Philadelphia Phillies closer Jonathan Papelbon can still bring the heat when he gets the call, but the veteran All-Star hasn't been seeing many save situations this season. Credit: Howard Smith-USA TODAY Sports

Jonathan Papelbon Still A Star


Jonathan Papelbon is the greatest closer in Boston Red Sox history and they still need him. Too bad he pitches for Philadelphia because the Phillies can’t find enough for him to do.

By finding themselves with so few save situations the Phillies are making their once-upon-a-time high-profile free agent signing irrelevant. Papelbon, who as of Sunday had 270 career saves and seemed likely to steadily keep moving past 300, the first-level of milestone for relievers, is becoming a forgotten man.

And it’s not because he’s playing poorly. Papelbon is pitching just as effectively as always. Effectiveness for Papelbon is defined as being very, very good. He is a five-time All-Star and the 6-foot-4, 225-pound thrower has had impeccable control and impressive heat as he has blown away hitters with regularity over his nine-year career.

This season the Phillies are just kind of muddling along. Not so very long ago they had a solid hot streak going and that included going into Boston and unleashing Papelbon on his old Red Sox teammates for the first time since he jumped to the National League for a four-year, $50 million contract. Papelbon, a prominent and popular member of Boston’s 2007 World Series championship team, was welcomed back with very respectable enthusiasm by Fenway Park fans.

Some of them probably still get on You Tube periodically to watch Papelbon celebrate on the field doing a jig to Michael Flatley music following one of the high points of the Sox’s second championship run of the 2000s.

Better he was still inhabiting the BoSox bullpen. Papelbon, 32, became a free agent after the 2011 season and the Phillies made him an offer he couldn’t refuse. At the time it seemed as if he was the missing piece needed for Philadelphia to pluck another World Series crown. Instead, the Phillies fell apart and became the biggest disappointment in the NL. Coincidentally, the Red Sox did, too.

Boston has been searching for a new closer from the moment Papelbon left. They picked up Mark Melancon and he was horrible for them. Then they traded him to the Pirates in a deal for Joel Hanrahan, an All-Star, who is out for the season. The Red Sox also picked up Andrew Bailey last year and he got injured. Right now Bailey is the Boston closer, but doesn’t appear to have the full faith of management. In-between Alfredo Aceves gathered 25 saves last season, but had a 5.36 ERA. This year he has appeared in eight games.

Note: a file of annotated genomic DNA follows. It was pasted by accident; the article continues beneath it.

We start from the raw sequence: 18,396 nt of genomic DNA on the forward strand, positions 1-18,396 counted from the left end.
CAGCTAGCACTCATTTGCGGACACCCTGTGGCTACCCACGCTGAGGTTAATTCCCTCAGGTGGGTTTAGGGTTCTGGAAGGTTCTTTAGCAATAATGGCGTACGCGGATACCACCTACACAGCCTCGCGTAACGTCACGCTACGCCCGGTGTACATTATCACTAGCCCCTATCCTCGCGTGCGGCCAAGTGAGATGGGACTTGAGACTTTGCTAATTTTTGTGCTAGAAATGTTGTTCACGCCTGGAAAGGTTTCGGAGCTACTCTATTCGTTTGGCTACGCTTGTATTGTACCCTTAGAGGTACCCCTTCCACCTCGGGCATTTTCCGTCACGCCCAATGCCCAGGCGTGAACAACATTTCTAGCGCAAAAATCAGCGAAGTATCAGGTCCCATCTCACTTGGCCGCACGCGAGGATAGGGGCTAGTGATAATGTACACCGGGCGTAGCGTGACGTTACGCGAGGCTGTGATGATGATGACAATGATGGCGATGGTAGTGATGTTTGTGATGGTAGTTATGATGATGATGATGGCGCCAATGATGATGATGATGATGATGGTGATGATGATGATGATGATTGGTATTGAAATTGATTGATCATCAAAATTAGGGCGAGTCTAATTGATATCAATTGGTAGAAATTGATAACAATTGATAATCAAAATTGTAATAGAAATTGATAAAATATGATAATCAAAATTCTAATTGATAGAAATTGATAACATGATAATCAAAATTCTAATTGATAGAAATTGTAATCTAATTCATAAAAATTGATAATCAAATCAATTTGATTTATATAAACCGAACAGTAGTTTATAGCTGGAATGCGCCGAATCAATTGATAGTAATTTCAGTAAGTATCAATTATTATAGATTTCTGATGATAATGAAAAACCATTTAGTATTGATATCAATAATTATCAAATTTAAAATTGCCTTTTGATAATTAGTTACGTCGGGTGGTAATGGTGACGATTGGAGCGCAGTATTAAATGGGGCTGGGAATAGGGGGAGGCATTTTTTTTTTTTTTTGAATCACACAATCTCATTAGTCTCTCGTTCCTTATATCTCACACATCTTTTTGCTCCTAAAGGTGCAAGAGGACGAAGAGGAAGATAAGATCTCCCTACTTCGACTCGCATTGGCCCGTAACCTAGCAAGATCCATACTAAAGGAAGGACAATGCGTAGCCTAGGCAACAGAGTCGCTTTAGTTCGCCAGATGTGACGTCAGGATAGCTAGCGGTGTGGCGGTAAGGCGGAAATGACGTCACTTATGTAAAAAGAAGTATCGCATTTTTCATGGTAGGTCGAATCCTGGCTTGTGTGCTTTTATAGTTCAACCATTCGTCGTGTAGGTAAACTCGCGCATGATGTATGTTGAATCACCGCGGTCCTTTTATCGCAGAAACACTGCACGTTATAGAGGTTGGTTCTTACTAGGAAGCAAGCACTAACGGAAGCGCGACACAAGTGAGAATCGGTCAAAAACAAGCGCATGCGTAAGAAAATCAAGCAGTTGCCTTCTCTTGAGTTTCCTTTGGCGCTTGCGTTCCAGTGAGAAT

Last season, Papelbon’s first in Philadelphia, he collected 38 saves and finished with a fine 2.44 earned run average. This year, as the season approaches the halfway mark, he is o-0 with 13 saves in 24 games. Papelbon’s ERA is a superb 1.46. The problem is that the Phillies just aren’t finding themselves in very many save situations. Papelbon could probably write the great American novel in his free time sitting around the bullpen.

Papelbon can’t save games that are long lost or blowouts the other way. There is no place for him on the field unless circumstances invite him in. The Phillies do not look like contenders. Maybe they will finish over .500 and maybe they won’t get back over .500. The Red Sox may not win the American League East Division, but at the moment they are leading it, and seem to have the goods to qualify for the playoffs.

The irony is that if the Red Sox had Papelbon back anchoring the bullpen they would have a much better chance to capture the division and ensure a spot in the playoffs.

Tags: Boston Red Sox Jonathan Papelbon Philadelphia Phillies

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